Former FTD Care Partner Discusses Love Amid an FTD Diagnosis in “Being Patient” Interview


Former FTD care partner Scott Rose opened up about how his late wife’s FTD diagnosis changed their lives and how the couple managed to keep their “love and relationship strong” amid their FTD journey in a recent interview with Being Patient.

Rose was a featured guest on Being Patient’s “LiveTalk” in which he discussed caring for his wife, Maureen Patrick-Rose, who was diagnosed with FTD. Patrick-Rose lived with primary progressive aphasia (PPA), as well as appendiceal cancer, and died in 2019, three years after receiving her FTD diagnosis. Rose talked about his book We Danced: Our Story of Love in Dementia, a memoir chronicling his relationship with Patrick-Rose and her life with FTD.

“I felt like in many ways FTD silenced Maureen…I wanted her voice out there. I wanted to raise awareness of FTD so we can get to a cure and nobody else has to lose a loved one,” Rose told Being Patient. “I also wanted to share Maureen, the person. She was a quiet and shy person, but also kind and gracious. She had a huge heart.”

Rose recalled how FTD impacted his wife and how he cared for her during the early stages of her diagnosis. Patrick-Rose’s symptoms progressed at a rapid pace, ultimately leading Rose to make the decision to move her into in a care facility.

“It was fine for about another year and a half, until she got so much worse that she had to be placed in a care facility. I hated to do that because you want to live together. But I had four different professionals tell me, ‘She needs to be in a care facility. She should have been in a care facility.’ That was absolutely devastating to me. That was another gut punch for me,” said Rose.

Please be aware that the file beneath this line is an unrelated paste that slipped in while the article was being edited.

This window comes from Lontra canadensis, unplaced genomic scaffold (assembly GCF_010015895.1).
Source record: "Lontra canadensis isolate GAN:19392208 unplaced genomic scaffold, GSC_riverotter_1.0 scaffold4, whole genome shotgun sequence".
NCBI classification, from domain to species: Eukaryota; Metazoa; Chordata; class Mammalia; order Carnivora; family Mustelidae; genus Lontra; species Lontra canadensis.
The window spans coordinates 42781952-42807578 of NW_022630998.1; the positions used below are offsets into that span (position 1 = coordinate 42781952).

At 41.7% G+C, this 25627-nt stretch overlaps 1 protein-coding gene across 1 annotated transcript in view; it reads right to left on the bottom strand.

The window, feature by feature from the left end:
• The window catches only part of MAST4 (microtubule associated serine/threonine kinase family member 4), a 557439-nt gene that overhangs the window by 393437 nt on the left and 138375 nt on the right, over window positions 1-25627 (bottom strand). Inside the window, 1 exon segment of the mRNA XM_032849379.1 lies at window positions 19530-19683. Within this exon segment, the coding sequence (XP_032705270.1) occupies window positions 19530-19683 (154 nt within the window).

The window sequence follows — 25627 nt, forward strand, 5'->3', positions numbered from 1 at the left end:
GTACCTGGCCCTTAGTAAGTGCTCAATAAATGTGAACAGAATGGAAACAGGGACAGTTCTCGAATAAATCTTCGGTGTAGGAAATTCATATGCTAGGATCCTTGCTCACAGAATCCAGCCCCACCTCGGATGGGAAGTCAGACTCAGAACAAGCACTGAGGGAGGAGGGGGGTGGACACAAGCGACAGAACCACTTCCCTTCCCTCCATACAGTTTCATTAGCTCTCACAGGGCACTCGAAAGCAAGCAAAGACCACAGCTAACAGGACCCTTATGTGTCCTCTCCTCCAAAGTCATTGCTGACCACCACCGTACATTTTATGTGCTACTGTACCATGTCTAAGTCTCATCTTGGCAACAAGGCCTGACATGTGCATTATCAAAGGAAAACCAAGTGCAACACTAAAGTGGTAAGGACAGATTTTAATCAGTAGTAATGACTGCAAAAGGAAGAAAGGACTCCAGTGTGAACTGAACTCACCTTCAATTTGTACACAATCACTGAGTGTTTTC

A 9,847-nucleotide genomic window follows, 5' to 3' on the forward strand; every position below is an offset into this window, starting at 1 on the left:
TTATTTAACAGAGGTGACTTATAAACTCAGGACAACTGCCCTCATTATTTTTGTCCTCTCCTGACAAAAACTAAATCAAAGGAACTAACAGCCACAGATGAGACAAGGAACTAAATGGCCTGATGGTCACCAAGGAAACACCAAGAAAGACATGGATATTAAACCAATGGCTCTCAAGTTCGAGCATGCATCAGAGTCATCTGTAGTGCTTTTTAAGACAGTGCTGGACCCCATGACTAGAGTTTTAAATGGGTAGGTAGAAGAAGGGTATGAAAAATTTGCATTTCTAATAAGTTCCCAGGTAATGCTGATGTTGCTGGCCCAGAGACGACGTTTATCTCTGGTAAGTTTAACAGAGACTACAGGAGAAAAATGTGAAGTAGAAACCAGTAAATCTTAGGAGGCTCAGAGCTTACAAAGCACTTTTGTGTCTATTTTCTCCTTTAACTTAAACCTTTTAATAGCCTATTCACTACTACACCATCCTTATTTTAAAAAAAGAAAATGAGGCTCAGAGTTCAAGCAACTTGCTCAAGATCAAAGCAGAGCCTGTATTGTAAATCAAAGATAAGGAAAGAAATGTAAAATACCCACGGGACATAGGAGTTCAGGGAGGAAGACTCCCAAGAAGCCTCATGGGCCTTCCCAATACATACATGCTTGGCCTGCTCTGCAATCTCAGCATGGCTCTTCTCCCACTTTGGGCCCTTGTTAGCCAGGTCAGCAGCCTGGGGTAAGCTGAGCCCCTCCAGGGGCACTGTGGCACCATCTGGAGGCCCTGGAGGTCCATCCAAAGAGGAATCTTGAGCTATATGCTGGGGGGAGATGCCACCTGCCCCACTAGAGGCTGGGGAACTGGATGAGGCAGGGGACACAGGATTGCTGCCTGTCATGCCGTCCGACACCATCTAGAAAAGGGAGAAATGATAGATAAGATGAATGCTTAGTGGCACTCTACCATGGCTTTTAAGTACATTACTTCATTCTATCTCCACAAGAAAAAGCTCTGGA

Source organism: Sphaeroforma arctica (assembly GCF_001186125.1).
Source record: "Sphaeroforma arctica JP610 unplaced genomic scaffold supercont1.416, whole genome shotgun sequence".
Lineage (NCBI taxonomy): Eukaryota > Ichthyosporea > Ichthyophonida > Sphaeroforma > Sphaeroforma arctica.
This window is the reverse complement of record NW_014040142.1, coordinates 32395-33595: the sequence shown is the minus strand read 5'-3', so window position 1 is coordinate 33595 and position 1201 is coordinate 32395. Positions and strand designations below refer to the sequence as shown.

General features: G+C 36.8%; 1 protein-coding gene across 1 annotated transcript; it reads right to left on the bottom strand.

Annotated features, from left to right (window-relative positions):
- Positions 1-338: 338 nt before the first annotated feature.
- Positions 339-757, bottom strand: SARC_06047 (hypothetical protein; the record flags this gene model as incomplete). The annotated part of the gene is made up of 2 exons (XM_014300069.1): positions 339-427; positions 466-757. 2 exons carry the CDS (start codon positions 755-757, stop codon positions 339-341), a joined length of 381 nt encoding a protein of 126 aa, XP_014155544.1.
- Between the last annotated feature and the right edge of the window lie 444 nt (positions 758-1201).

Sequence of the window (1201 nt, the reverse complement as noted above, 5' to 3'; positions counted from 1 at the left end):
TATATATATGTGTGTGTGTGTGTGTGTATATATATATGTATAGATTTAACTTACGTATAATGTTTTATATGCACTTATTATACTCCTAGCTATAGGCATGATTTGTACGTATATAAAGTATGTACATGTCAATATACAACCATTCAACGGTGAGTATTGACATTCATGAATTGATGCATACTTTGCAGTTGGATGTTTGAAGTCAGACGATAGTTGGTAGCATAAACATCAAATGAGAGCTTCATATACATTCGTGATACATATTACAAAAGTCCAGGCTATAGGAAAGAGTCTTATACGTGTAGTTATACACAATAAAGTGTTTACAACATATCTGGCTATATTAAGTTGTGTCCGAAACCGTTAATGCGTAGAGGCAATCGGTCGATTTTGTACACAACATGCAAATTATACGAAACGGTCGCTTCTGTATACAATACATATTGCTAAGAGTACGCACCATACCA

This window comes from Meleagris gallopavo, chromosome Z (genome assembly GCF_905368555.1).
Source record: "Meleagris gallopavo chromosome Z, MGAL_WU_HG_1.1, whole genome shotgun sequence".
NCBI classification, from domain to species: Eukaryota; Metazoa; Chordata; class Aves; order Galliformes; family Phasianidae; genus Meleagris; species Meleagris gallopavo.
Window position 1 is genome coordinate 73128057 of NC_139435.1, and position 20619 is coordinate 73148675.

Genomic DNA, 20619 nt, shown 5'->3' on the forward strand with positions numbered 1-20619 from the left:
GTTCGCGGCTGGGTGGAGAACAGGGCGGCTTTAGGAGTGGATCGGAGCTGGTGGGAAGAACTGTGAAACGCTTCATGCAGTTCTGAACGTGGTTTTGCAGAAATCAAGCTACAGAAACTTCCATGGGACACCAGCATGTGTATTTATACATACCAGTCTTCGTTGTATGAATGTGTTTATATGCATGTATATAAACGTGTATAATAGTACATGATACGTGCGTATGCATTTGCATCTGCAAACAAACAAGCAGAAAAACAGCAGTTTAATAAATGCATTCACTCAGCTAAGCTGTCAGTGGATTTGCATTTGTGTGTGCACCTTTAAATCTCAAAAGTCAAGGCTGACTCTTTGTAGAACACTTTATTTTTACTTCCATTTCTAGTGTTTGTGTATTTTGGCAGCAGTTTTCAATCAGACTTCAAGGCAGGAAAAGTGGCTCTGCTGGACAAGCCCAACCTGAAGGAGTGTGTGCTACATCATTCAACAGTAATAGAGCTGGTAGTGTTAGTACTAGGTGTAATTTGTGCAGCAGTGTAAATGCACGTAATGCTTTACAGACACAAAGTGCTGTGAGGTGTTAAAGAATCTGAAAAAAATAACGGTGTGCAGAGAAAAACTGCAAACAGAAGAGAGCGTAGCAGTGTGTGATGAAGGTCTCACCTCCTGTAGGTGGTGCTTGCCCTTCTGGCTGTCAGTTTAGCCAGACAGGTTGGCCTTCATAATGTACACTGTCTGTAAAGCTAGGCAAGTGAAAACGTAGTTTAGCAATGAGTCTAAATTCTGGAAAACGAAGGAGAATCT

Despite his wife’s gradual decline and the change in their dynamic, Rose shared that he still found ways to “celebrate the magnificence of the ordinary.”

“[During] a time where she could hardly string together four, five words in a day, she held my arm and she said, ‘We are us.’ It was so profound for me and I said, ‘We are, baby. You and me, forever,’” Rose shared during the interview. “It’s kept with me ever since she said that because she was able to show me so much with those three words, how much I meant to her, how much we were to each other.”

Rose will share his experience of being an FTD care partner and how he’s helped to support others impacted by FTD during AFTD’s 2022 Education Conference, happening April 8.

Watch the full Being Patient “Live Talk” featuring Scott Rose here.

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